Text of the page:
I'm trying to set up an Automator script to do a bunch of routine things before I pull my laptop off it's thunderbolt dock - turn WiFi back on, eject disks, and quit certain applications. It's this last one that's currently vexing me - using either AppleScript or the Automator "Quit Application" action, the script stops after executing the quit order. The app I'm currently trying to quit is MakeMKV. I've also tried it with Zoom (another app I'd like to close out).

It only stops if it actually has to quit the app - and the apps do quit. If the app isn't open, the step is skipped and moved past. The error I get is:

"Quit Application was stopped" if using the Quit action or "Run AppleScript was stopped" if using the AppleScript action.

I've tried it with Chrome, Messages, and Notes, all of which quit gracefully. These other apps are executing the quit order - is there any way to figure out why the script is stopping, and suppress whatever is doing it?

edit: Code block looks like the following:

enter image description here

  • you can add a shell script with killall -9 MakeMKV and be done with it.
    – anki
    May 2, 2020 at 16:03
  • 1
    It would help us if you included your workflow (a acreenshot) and the AppleScript (in a code block) that you're using. I have a hunch what might be happening but won't know without seeing what you're working with.
    – CJK
    May 4, 2020 at 3:24
  • It's either literally using the "Quit Application" action, or using the AppleScript code: tell application "MakeMKV" to quit I'd prefer to use the Quit Application block, as "Ask to save changes" will probably end up being useful for some of the apps I'll be quitting (things with open documents). May 5, 2020 at 1:32
  • 1
    @CJK - Sorry, realized I failed to tag you in my reply! As I said above, using either the "Quit Application" automator action, or the code block I stuck a screenshot of into my original question. New to Stack Exchange, still figuring this stuff out ^_^ May 5, 2020 at 12:51
  • In your question, you imply there’s more to the workflow than just the quitting of an application, as you said it stops your workflow executing inappropriately. What’s the rest of the workflow ?
    – CJK
    May 8, 2020 at 1:16

1 Answer 1


You can try these three potential solutions to see if either fare any better than the built-in Automator action.

The first is a plain AppleScript handler that takes a list of exceptions (apps that are exempt from being quit), and then proceeds to send a quit command to all the others (they being any application process not belonging to a file in the /System directory--therefore, Finder and System Events will be spared, but Automator will not unless it is specified in the list of exceptions, X):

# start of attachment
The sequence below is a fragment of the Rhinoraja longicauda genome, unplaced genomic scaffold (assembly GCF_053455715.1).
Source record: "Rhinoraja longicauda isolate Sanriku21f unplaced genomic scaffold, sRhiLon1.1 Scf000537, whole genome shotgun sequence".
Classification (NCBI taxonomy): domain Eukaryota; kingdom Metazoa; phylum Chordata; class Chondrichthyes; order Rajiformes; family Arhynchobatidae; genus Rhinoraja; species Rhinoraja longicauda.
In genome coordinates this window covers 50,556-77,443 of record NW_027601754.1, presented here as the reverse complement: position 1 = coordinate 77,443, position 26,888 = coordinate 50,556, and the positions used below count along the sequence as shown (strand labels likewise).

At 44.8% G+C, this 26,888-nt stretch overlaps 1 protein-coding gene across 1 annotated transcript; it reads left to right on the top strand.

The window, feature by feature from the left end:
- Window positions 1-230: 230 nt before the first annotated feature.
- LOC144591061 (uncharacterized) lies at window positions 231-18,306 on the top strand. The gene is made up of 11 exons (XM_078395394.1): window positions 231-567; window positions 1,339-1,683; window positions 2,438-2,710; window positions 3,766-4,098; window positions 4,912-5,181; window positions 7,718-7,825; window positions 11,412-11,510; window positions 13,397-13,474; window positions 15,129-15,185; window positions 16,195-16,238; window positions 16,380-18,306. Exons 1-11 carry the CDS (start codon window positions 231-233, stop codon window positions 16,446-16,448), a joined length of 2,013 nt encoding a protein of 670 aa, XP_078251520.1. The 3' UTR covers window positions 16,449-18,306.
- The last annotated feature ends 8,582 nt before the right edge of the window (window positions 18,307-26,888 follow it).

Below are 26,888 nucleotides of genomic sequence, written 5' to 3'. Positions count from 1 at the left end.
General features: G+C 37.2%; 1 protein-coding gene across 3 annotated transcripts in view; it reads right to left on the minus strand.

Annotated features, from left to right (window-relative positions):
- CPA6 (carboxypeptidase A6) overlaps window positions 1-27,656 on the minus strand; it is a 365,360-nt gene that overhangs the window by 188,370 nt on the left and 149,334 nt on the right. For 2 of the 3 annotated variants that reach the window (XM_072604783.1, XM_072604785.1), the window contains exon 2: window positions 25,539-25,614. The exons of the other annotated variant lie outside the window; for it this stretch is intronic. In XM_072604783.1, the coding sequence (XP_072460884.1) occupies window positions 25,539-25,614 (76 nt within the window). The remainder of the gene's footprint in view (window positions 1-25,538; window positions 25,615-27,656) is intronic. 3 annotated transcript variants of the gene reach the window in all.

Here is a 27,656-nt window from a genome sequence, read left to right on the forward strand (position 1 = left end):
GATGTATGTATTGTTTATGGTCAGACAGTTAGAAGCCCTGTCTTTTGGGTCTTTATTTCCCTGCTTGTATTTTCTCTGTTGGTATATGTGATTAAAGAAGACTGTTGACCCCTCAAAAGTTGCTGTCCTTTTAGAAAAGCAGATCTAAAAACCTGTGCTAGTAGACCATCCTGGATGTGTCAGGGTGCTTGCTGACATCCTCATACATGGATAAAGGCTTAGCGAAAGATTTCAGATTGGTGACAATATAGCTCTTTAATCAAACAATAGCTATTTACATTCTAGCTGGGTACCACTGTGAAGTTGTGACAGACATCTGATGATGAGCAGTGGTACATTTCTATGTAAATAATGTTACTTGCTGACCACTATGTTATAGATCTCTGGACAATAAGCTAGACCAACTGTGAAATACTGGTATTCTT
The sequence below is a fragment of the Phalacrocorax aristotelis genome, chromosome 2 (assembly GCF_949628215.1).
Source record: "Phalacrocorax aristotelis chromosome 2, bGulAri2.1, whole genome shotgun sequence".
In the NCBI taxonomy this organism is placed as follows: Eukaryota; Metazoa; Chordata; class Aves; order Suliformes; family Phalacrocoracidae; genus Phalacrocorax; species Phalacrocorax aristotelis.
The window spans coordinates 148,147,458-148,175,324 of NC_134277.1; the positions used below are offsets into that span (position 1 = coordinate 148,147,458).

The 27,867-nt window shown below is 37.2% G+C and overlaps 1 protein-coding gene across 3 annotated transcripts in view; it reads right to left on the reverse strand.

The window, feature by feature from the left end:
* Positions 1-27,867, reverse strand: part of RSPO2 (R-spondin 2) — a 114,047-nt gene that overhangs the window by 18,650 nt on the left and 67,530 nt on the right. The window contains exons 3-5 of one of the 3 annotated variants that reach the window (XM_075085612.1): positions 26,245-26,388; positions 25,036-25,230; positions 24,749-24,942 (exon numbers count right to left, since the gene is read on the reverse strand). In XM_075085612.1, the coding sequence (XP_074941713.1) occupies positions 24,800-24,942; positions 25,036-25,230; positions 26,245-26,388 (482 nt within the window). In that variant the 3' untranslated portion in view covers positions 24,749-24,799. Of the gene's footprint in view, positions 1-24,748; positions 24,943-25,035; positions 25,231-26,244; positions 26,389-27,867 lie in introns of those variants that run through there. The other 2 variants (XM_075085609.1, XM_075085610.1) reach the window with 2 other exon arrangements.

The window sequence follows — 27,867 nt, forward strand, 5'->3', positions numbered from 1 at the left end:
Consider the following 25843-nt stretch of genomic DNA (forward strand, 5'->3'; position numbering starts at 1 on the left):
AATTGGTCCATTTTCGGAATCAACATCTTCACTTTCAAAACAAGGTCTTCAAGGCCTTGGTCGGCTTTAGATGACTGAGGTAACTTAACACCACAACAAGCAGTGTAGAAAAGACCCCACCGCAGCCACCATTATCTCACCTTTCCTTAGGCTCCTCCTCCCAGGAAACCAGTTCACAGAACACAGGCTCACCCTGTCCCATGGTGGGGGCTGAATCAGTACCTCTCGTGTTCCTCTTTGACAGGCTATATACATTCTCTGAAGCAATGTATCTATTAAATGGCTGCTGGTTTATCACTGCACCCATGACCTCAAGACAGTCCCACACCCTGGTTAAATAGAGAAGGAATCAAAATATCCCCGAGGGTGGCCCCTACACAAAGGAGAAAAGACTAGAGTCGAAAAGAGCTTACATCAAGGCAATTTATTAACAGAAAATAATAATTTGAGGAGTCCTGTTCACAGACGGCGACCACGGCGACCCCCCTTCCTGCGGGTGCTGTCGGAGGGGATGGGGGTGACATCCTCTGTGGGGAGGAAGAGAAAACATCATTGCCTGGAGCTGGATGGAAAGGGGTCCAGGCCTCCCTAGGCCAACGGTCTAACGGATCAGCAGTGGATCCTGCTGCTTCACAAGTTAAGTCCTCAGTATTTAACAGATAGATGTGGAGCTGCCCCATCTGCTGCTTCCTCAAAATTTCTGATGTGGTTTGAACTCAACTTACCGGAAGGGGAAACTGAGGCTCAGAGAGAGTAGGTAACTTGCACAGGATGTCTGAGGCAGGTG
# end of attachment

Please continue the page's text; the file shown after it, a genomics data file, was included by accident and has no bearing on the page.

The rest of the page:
to quitAll(X as list)
    local X

    tell application id "com.apple.SystemEvents" to script Apps
        property list : the bundle identifier of processes ¬
            where the POSIX path of its application file ¬
            does not start with "/System"
        property locked : X
    end script

    tell Apps to repeat with id in its list
        ignoring application responses
            set A to the application id id
            if A's name is not in locked ¬
                then try
                quit A
            end try
        end ignoring
    end repeat
end quitAll

The second uses the same method as above to retrieve a list of running applications but it grabs their pid numbers. These are passed en masse to a do shell script call to kill the applications (some people get nervous about this, possibly because the name of the command sounds like it's a bad action to perform, but it's perfectly safe, and very standard. Applications typically also save their window and document states, so the kill command can allow them to retrieve the .savedState data when re-opened later.

to kill(X as list)
    local X

    tell application id "com.apple.SystemEvents" to script Apps
        property parent : a reference to every process where the ¬
            POSIX path of its application file doesn't start with ¬
        property id : my unix id
        property name : my short name
        property locked : X
    end script

    tell Apps to repeat with i from 1 to length of id
        if name's item i is in locked ¬
            then set id's item i to []
    end repeat

    set my text item delimiters to space
    "kill " & integers in the id of Apps
    do shell script result
end kill

The last solution is an AppleScript-ObjectiveC handler that, once again, obtains a list of the running applications that aren't located anywhere in the /System folder, and don't appear (by name) in the list that's passed to the handler:

to terminate(X as list)
    set pred to "!bundleURL.path LIKE '/System/*'" & ¬
        "&&!localizedName IN[c] %@"

        use framework "Foundation"

        set [A, P] to a reference to my [¬
            NSWorkspace's sharedWorkspace's runningApplications, ¬
            NSPredicate's predicateWithFormat_(pred, X)]
        (A's filteredArrayUsingPredicate:P)'s terminate
    end script

    run result
end terminate

I haven't tested this handler to see what permissions need granting, as I didn't want all of my programs to terminate. But let me know if there are any hiccups and I'll direct you accordingly. The word terminate inside the handler can be replaced by forceTerminate (case sensitive) to do a force quit on each application instead. This, if it were me, would actually be my preference, as I have set my system to save the state of applications on forced terminations, and it avoids the "Do you want to save the current document?" banality.

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